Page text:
Thursday, 18 September 2014

Teen Titans: Futures End #1 review

The five-years-later set Futures End weekly has teased that something awful happened to the present day Teen Titans. Buy this in the hope or expectation of details and you'll be disappointed. Pick it up with an open mind and you'll get a fun tale of teenage heroes righting wrongs in an uncertain future.

There's a link to the just-launched Titans series in that the villain from that, Algorithm, puts in an appearance. She's head of security for scumbag billionaire Archimedes Grant, whose abuse of individuals, animals, land and resources attracts the attention of some unfamiliar young heroes.

In a more direct link to the weekly than we've seen in most of the specials, writer Will Pfeifer has most of the new Titans hail from Earth 2. They're refugees from the war between Earths, and ticked off that Grant is using their people as bloody entertainment at his parties.

The heroes who, by the end of the book, have become the new Titans are, beginning with the three Earth 2-ers:

  • Klarion the Witch Boy (older than the version we know).
  • A female Kid Flash (identity unknown).
  • Tempest (an Atlantean reminiscent of a sleeker Lagoon Boy).
  • Animal Girl (not Maxine Baker but one Alexia Santos).
  • Heretic (name unrevealed, but I'm guessing a Damian Wayne clone)

They're a suitably varied bunch thematically and, thanks to penciller Andy Smith, inker Keith Champagne and colourist Matt Yackey, visually. My immediate favourite is Klarion, dapper in smile and amused of manner - he manages to seem unfazed by circumstance without ever being irritatingly smug.

Pfeifer sketches in enough pieces of personality to intrigue, making me sad there's little immediate prospect of these newbies showing up in the 2014 Titans book.

Then again, we're in a future timeline, once Futures End wraps, they could simply be written in via time travel or reality-changing shenanigans. It's comics, Pfeifer's allowed, and there's plenty of precedent over in Marvel's X-Men line.

Grant is a true stinker, with no regard for anyone but himself - even when he reacts badly to the fate of his supposed girlfriend, I suspect he's mainly annoyed at the loss of a plaything.

Andy Smith's tight, clean lines, expressive people and sharp storytelling techniques are right up my alley. He's great at action shots in particular, which is obviously useful in a superhero book - I especially like his depiction of Kid Flash's speed trail. I'd love to see him given a regular DC assignment - not every comic artist has to choose the super-stylist route. Heck, if I were DC I'd chain Smith to the licensing department.

And I'd treasure Champagne who, of course, deserves some credit for what makes the page. I've not seen this former stalwart's credit in a DC book for awhile; it's good to have him back.

Yackey's colouring is brighter than is fashionable, but suits this story, which is serious, but not gloomy. The only note I'd give, backseat-editor wise, would be to pick out Klarion in the couple of panels before his introduction, rather than leave him in a monotone crowd. Then again, the treatment we get does reward a careful read. Letters come from the ever reliable Rob Leigh.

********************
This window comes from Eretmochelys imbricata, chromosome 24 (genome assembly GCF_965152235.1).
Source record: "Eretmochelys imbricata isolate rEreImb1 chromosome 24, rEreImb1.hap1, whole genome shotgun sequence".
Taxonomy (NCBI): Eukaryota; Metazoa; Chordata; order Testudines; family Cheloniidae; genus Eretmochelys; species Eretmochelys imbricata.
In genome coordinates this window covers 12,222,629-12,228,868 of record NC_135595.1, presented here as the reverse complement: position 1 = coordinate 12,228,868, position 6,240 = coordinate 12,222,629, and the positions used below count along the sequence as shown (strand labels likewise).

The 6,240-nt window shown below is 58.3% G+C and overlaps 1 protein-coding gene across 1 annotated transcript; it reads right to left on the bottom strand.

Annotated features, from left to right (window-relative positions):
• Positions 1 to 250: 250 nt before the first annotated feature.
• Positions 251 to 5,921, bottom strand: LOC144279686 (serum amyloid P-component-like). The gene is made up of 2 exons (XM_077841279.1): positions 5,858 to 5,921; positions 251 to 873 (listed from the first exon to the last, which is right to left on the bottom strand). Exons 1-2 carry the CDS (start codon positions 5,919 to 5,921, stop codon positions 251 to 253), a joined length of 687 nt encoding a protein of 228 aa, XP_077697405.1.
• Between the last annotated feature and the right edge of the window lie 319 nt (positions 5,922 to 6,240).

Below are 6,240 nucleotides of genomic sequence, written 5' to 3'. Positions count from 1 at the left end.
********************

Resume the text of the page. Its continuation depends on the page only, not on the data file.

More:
Karl Kerschl's lenticular cover is one of the most effective treatments I've seen. And of course, it won't scan for toffee, so a shout-out to the excellent Batman Wikia, whose image I've nicked - thank you.

If your budget's tight but you follow the Titans, this title is skippable. Fun, well-done but skippable. But if you've a few spare pennies, give it a shot.

Wednesday, 17 September 2014

Supergirl: Futures End #1 review

It's five years from now and Supergirl is gone, supplanted by a Cyborg Supergirl who can barely remember ever being human. She's united with the Cyborg Superman in a quest to find a world that can be transformed into a new Krypton, complete with 'upgraded' inhabitants. 

As cosmic upcyclers, they've failed so far, but Cyborg Supergirl, whom Cyborg Superman designates Herald Two - guess who's Herald One? - has had an idea. She takes him back to Earth, scene of his most ignominious defeat but somewhere she believes the key to success lies. She aims to find a 'specimen' of 'Neo-Sapien', someone who looks Kryptonian with the genetic potential to spark a reborn race. 

Thanks to the intervention of super-scientist Dr Shay Veritas, said specimen finds her first. He wants to talk, she wants to subdue him and mine his DNA. But he has an ace up his sleeve, the mental powers of a man born 100,000 years before his time. Yes, it's Adam Blake, also known as Captain Comet, and it turns out they have a shared past as members of the Wanderers super team. And lovers.  

But is there enough of the original Kara in Cyborg Supergirl for him to reach?

It turns out there is, Adam lights the flame that burns Kara free and sees her turn on 'Herald One', demanding answers - who is he really, because he sure as heck isn't her cousin? By issue's end Kara has, literally and very painfully, rejected his idea of perfection and reclaimed her life. Her future isn't ending, it's just beginning.  

In a real world sense, though, it is a Futures End for Supergirl, as this is one of the last Kara stories for who knows how long by Tony Bedard - I believe he's on next month's Supergirl #35, but who knows with DC's tendency to chop and change? The stories he was expecting to tell, teased in online interviews, are no longer coming, with new writers announced for the book. So I savoured every page of this issue. 

I hate the New 52 version of the Cyborg Superman, a Brainiac-transformed version of Supergirl's father, Zor-El. I abhor the idea that, even lacking the knowledge of their relationship, he would cut up her body and replace parts with robotics.